Sen. Alex Padilla (D-Calif.) pressed the Biden administration on Friday to increase the volume of monkeypox vaccines to his state, which has endured the highest number of infections in the country.
Padilla urged the administration to work together to address that outbreak and increase access to the Jynneos vaccine, a smallpox inoculation used to prevent monkeypox, in a letter addressed to Centers for Disease Control and Prevention Director Rochelle Walensky and Assistant Secretary of Preparedness and Response for the Department of Health and Human Services Dawn O’Connell.
“The United States has invested billions of dollars to develop, manufacture, and stockpile doses of the JYNNEOS vaccine as a component of a federal biosecurity program,” Padilla wrote.
“However, across the country, state and local health officials have reported that limited vaccine supplies are not keeping pace with the growing number of people seeking appointments, a gap that continues to fuel anxiety about a virus that is generally unfamiliar to Americans…,” he continued.
Cases of monkeypox in the United States reached 2,000 this week, and a majority of them have been recorded in the state of California.
The disease causes fever, swollen lymph nodes, chills backache and exhaustion, and, most famously, lesions that spread on the body and later fall off.
The virus can enter the body through broken skin and, Padilla said, “can infect anyone.”
However, a high number of infections have been observed in men who have sex with men as well as members of the transgender community.
Padilla said that often health care services are “too inaccessible” or “otherwise denied” to members of the at-risk community, specifically the LGBT community.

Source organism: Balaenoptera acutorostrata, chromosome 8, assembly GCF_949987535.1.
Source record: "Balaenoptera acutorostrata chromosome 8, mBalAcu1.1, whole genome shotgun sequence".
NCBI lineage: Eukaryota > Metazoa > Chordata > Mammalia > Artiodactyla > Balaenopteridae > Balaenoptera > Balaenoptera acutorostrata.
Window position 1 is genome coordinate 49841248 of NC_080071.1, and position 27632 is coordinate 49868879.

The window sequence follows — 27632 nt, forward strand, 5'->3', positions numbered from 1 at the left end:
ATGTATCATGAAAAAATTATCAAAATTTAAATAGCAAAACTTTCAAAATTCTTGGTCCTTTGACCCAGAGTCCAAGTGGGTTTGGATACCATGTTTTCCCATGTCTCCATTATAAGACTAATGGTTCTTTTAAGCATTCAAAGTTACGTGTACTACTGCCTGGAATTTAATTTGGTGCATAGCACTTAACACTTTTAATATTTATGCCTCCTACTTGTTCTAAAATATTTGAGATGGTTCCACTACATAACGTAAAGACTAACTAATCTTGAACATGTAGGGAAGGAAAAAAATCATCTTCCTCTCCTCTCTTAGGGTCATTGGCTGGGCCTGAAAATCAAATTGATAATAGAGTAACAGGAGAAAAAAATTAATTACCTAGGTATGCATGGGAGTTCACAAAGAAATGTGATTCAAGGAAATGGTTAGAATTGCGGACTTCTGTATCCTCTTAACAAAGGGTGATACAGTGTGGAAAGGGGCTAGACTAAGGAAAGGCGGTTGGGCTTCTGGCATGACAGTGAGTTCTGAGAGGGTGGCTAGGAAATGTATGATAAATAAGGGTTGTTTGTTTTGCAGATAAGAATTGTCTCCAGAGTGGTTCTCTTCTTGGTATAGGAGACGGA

“It is critical for vaccine access to be equitable, even in the face of high demand,” Padilla concluded.
The California senator’s letter comes a day after a coalition of LGBT groups raised the alarm over the monkeypox outbreak in the Golden State. They warned the federal government that if there was not an effort made to increase testing and access to vaccines, California could become the epicenter of the outbreak in the U.S.
“The rate of infection and unmet needs will slowly push California to become the epicenter of the virus. Though hMPXV is known to have a short incubation period and is not fatal, fear of the virus is growing,” the groups wrote.
At the end of June, both New York City and Washington, D.C., ran out of vaccines less than one day after launching their immunization initiatives.
Sen. Patty Murrary (D-Wash.) has also expressed concern to the Biden administration that the U.S.’s response to the monkeypox outbreak was lacking.